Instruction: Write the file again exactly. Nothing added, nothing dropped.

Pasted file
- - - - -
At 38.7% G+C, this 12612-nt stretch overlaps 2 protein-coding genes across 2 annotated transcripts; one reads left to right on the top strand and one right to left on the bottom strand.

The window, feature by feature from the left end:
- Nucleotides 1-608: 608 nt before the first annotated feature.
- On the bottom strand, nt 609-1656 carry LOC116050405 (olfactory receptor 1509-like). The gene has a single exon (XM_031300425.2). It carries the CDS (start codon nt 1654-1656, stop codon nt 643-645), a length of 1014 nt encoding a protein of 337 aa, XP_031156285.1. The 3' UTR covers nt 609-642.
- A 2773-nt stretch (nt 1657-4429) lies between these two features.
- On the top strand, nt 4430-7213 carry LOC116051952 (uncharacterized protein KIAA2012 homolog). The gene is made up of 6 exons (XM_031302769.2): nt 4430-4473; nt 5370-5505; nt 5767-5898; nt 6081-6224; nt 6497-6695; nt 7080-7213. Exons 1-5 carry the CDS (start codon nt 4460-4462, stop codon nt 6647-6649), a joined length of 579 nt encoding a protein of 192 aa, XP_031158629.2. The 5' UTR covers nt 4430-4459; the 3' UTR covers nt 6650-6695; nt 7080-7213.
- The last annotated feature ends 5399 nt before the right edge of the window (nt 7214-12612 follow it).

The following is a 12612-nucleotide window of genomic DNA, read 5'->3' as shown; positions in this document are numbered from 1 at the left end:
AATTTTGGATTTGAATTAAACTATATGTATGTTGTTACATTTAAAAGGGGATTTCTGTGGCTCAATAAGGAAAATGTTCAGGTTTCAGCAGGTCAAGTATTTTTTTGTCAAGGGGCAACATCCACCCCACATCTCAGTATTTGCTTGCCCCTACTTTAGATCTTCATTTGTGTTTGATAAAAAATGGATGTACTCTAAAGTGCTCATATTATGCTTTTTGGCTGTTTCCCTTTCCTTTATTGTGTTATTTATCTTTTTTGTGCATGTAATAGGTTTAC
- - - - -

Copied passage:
At 38.7% G+C, this 12612-nt stretch overlaps 2 protein-coding genes across 2 annotated transcripts; one reads left to right on the top strand and one right to left on the bottom strand.

The window, feature by feature from the left end:
- Nucleotides 1-608: 608 nt before the first annotated feature.
- On the bottom strand, nt 609-1656 carry LOC116050405 (olfactory receptor 1509-like). The gene has a single exon (XM_031300425.2). It carries the CDS (start codon nt 1654-1656, stop codon nt 643-645), a length of 1014 nt encoding a protein of 337 aa, XP_031156285.1. The 3' UTR covers nt 609-642.
- A 2773-nt stretch (nt 1657-4429) lies between these two features.
- On the top strand, nt 4430-7213 carry LOC116051952 (uncharacterized protein KIAA2012 homolog). The gene is made up of 6 exons (XM_031302769.2): nt 4430-4473; nt 5370-5505; nt 5767-5898; nt 6081-6224; nt 6497-6695; nt 7080-7213. Exons 1-5 carry the CDS (start codon nt 4460-4462, stop codon nt 6647-6649), a joined length of 579 nt encoding a protein of 192 aa, XP_031158629.2. The 5' UTR covers nt 4430-4459; the 3' UTR covers nt 6650-6695; nt 7080-7213.
- The last annotated feature ends 5399 nt before the right edge of the window (nt 7214-12612 follow it).

The following is a 12612-nucleotide window of genomic DNA, read 5'->3' as shown; positions in this document are numbered from 1 at the left end:
AATTTTGGATTTGAATTAAACTATATGTATGTTGTTACATTTAAAAGGGGATTTCTGTGGCTCAATAAGGAAAATGTTCAGGTTTCAGCAGGTCAAGTATTTTTTTGTCAAGGGGCAACATCCACCCCACATCTCAGTATTTGCTTGCCCCTACTTTAGATCTTCATTTGTGTTTGATAAAAAATGGATGTACTCTAAAGTGCTCATATTATGCTTTTTGGCTGTTTCCCTTTCCTTTATTGTGTTATTTATCTTTTTTGTGCATGTAATAGGTTTAC